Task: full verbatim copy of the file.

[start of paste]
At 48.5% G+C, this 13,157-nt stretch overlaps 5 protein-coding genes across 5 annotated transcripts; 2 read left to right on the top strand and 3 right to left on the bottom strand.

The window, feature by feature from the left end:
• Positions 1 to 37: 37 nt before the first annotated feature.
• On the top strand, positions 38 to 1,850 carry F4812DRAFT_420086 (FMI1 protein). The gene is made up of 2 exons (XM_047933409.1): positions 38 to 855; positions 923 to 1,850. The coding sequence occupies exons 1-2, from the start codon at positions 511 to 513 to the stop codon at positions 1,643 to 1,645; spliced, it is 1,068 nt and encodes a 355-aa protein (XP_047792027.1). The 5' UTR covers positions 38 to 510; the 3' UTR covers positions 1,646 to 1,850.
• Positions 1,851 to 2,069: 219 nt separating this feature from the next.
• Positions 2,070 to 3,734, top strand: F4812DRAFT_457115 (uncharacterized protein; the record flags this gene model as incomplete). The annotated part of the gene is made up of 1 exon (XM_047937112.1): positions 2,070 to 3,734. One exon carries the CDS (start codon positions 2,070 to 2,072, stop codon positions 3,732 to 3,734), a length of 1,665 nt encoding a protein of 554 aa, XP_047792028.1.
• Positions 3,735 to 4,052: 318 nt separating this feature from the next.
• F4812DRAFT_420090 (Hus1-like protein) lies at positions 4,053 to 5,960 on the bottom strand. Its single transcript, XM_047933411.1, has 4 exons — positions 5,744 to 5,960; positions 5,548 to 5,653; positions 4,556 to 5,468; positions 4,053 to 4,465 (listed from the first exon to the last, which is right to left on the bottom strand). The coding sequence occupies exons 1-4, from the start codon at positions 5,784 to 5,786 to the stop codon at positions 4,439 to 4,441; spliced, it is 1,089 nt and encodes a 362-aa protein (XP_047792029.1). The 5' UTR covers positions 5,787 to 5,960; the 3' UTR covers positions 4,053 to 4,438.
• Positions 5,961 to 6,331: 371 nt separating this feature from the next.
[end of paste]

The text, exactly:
At 48.5% G+C, this 13,157-nt stretch overlaps 5 protein-coding genes across 5 annotated transcripts; 2 read left to right on the top strand and 3 right to left on the bottom strand.

The window, feature by feature from the left end:
• Positions 1 to 37: 37 nt before the first annotated feature.
• On the top strand, positions 38 to 1,850 carry F4812DRAFT_420086 (FMI1 protein). The gene is made up of 2 exons (XM_047933409.1): positions 38 to 855; positions 923 to 1,850. The coding sequence occupies exons 1-2, from the start codon at positions 511 to 513 to the stop codon at positions 1,643 to 1,645; spliced, it is 1,068 nt and encodes a 355-aa protein (XP_047792027.1). The 5' UTR covers positions 38 to 510; the 3' UTR covers positions 1,646 to 1,850.
• Positions 1,851 to 2,069: 219 nt separating this feature from the next.
• Positions 2,070 to 3,734, top strand: F4812DRAFT_457115 (uncharacterized protein; the record flags this gene model as incomplete). The annotated part of the gene is made up of 1 exon (XM_047937112.1): positions 2,070 to 3,734. One exon carries the CDS (start codon positions 2,070 to 2,072, stop codon positions 3,732 to 3,734), a length of 1,665 nt encoding a protein of 554 aa, XP_047792028.1.
• Positions 3,735 to 4,052: 318 nt separating this feature from the next.
• F4812DRAFT_420090 (Hus1-like protein) lies at positions 4,053 to 5,960 on the bottom strand. Its single transcript, XM_047933411.1, has 4 exons — positions 5,744 to 5,960; positions 5,548 to 5,653; positions 4,556 to 5,468; positions 4,053 to 4,465 (listed from the first exon to the last, which is right to left on the bottom strand). The coding sequence occupies exons 1-4, from the start codon at positions 5,784 to 5,786 to the stop codon at positions 4,439 to 4,441; spliced, it is 1,089 nt and encodes a 362-aa protein (XP_047792029.1). The 5' UTR covers positions 5,787 to 5,960; the 3' UTR covers positions 4,053 to 4,438.
• Positions 5,961 to 6,331: 371 nt separating this feature from the next.